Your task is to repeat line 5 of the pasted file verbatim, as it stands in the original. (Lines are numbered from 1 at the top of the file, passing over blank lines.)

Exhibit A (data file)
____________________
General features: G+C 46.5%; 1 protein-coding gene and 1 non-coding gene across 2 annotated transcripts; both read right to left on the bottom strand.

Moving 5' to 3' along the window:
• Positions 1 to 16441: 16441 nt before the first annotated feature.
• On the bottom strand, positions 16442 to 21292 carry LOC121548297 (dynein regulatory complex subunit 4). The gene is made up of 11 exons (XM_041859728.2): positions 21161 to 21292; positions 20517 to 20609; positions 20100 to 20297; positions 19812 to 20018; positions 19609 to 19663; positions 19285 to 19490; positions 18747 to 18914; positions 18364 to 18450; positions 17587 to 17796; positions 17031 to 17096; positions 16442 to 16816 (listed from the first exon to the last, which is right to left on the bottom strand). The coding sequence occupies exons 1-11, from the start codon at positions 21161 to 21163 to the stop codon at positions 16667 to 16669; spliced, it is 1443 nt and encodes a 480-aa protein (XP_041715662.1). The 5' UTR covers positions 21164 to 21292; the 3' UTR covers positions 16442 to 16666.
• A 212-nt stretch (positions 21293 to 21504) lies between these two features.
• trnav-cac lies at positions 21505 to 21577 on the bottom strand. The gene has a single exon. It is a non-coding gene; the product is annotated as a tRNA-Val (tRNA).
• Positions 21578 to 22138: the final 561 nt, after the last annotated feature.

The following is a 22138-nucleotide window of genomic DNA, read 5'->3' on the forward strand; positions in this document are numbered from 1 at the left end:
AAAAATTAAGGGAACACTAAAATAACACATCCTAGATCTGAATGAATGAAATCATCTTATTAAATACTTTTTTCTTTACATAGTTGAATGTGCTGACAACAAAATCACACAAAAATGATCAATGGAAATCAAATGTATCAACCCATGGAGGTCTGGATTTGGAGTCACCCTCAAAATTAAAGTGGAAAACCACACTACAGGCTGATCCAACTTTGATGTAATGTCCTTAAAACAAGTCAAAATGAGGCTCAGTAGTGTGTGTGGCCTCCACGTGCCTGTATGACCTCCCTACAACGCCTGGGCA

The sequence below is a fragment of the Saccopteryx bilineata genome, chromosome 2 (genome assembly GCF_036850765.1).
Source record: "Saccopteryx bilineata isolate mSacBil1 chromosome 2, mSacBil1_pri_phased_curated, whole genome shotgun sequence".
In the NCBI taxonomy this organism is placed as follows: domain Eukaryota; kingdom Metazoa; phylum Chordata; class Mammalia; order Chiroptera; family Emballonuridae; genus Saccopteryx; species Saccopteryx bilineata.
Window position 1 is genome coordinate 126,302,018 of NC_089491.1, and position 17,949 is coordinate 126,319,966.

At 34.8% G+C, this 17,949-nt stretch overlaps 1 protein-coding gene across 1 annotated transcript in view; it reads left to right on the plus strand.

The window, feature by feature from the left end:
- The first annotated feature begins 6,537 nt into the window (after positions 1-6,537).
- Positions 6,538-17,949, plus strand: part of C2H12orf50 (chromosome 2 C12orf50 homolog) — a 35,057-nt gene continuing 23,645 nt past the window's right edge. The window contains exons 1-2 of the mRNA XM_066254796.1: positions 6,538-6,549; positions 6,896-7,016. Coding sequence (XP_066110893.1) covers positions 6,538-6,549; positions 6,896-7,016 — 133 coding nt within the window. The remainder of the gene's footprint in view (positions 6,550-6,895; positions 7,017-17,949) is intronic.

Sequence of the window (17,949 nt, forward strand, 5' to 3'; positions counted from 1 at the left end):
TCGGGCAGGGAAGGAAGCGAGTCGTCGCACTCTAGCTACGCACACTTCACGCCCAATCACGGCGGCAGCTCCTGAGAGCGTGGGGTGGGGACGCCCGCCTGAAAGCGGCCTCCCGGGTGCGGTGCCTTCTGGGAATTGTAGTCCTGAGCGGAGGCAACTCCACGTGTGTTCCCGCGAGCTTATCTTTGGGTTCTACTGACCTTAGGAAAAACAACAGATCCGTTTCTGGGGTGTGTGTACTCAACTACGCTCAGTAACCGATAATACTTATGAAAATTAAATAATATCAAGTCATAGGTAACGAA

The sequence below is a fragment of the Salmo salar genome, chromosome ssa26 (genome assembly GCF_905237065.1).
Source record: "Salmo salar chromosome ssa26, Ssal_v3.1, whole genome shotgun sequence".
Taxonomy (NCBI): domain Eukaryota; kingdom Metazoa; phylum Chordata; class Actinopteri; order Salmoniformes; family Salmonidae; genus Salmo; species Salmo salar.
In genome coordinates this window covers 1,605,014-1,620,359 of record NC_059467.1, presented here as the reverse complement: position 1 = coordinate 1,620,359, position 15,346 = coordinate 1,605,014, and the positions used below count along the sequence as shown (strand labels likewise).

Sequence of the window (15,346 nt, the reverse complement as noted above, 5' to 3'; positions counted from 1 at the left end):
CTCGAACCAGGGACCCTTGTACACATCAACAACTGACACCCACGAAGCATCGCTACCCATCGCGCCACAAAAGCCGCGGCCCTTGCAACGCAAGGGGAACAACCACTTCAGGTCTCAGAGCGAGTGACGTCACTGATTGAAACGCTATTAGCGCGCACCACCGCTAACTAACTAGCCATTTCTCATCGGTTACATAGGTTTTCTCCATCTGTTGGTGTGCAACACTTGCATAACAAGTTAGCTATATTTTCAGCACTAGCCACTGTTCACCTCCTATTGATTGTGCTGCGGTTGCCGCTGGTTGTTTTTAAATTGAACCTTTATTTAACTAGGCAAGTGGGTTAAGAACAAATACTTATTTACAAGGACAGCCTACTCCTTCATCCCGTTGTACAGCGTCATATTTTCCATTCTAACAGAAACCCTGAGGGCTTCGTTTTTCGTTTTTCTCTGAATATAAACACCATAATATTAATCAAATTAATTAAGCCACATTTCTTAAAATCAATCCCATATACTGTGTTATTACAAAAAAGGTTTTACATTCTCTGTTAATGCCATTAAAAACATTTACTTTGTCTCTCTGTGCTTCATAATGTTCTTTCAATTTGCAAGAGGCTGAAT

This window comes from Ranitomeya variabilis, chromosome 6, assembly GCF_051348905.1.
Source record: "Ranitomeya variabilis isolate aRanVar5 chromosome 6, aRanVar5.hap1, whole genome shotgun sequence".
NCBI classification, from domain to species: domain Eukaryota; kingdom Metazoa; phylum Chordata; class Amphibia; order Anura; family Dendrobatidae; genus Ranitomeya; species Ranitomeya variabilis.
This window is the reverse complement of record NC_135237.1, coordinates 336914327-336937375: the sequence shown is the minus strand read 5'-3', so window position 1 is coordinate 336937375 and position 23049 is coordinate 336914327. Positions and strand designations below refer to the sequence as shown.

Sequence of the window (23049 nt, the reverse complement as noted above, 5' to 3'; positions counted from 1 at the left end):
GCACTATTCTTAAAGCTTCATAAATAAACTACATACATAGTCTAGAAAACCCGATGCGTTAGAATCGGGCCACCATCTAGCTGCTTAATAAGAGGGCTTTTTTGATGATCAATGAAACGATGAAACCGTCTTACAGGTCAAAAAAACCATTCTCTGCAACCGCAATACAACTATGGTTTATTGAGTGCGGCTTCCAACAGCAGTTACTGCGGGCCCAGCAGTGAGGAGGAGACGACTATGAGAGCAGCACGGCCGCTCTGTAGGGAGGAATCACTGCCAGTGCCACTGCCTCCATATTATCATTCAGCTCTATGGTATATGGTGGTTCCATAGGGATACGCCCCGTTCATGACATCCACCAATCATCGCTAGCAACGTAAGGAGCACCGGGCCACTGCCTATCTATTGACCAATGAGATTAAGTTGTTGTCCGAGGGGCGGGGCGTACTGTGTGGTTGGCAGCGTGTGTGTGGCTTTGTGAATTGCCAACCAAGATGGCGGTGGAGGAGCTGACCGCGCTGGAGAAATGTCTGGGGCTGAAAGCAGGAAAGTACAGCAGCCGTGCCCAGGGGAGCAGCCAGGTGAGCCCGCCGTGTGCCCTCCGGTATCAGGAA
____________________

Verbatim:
• A 212-nt stretch (positions 21293 to 21504) lies between these two features.